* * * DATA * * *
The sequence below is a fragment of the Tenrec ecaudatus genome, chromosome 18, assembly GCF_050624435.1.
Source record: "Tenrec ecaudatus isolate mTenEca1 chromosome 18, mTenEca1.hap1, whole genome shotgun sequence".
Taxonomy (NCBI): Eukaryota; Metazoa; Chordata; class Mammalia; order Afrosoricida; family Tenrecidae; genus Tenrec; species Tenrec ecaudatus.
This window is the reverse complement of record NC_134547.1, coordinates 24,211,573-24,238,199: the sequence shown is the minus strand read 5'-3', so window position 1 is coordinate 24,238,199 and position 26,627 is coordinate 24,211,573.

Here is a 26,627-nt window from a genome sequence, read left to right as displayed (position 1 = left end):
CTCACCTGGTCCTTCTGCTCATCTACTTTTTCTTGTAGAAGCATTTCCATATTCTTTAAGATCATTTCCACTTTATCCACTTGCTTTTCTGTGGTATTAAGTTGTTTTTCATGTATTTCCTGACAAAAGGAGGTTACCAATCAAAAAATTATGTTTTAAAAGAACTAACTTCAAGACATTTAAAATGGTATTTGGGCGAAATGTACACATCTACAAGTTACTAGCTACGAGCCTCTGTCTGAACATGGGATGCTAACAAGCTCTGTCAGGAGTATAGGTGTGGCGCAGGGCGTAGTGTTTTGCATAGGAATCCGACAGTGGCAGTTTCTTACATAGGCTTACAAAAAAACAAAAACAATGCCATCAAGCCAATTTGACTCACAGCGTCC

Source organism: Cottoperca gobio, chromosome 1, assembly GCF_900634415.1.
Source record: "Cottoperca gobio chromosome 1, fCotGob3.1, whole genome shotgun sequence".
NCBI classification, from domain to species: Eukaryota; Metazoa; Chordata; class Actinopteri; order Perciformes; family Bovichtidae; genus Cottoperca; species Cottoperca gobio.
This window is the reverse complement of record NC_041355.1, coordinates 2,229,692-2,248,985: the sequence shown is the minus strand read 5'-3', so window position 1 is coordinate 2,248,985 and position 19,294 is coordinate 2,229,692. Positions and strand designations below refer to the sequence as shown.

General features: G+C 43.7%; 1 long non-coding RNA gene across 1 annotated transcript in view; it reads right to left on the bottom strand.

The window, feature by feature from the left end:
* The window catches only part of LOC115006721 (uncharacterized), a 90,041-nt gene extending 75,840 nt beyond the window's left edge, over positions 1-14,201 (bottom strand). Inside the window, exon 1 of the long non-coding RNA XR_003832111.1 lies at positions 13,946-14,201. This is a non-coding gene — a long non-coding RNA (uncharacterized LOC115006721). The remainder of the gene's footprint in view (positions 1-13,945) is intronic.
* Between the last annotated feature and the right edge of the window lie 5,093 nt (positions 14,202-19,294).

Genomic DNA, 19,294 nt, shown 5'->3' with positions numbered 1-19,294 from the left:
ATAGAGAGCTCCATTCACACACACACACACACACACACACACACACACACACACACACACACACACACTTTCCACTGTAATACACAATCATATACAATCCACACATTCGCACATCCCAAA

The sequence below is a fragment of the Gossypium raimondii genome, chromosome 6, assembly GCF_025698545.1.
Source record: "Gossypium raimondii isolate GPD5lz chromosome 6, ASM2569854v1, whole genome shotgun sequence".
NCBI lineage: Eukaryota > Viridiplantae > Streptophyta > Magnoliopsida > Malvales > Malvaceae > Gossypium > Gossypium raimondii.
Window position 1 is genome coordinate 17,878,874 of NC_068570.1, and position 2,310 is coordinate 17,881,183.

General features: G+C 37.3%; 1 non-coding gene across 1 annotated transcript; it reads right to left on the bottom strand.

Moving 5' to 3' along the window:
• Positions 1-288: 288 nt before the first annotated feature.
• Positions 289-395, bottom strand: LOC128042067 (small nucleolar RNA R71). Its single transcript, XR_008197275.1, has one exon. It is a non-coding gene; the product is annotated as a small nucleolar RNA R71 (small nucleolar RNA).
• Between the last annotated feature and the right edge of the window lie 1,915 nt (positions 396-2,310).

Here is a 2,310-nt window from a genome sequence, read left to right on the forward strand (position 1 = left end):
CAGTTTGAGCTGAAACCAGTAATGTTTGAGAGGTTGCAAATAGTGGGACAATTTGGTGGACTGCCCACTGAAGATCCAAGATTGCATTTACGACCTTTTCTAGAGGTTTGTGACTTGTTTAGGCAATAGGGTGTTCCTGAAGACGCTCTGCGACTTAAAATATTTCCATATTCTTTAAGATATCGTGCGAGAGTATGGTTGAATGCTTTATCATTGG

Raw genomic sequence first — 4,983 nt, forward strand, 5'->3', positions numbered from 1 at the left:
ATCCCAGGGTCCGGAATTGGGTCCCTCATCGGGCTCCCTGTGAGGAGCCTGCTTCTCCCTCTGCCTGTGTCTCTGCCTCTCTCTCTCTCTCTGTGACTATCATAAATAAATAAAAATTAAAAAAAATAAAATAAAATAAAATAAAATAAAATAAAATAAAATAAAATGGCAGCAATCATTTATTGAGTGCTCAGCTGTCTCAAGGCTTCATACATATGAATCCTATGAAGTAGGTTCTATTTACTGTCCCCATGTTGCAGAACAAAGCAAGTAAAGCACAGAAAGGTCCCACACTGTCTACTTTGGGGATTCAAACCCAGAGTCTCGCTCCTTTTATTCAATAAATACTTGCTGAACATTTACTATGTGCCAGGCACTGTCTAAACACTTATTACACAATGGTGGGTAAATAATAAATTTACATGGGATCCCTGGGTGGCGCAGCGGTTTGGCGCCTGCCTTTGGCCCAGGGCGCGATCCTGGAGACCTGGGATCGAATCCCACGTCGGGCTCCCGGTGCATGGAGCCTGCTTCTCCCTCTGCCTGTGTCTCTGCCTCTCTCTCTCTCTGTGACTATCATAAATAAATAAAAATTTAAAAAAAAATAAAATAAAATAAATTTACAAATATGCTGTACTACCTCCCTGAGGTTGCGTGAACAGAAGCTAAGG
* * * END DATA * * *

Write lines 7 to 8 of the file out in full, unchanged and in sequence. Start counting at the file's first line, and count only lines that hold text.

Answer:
Source organism: Cottoperca gobio, chromosome 1, assembly GCF_900634415.1.
Source record: "Cottoperca gobio chromosome 1, fCotGob3.1, whole genome shotgun sequence".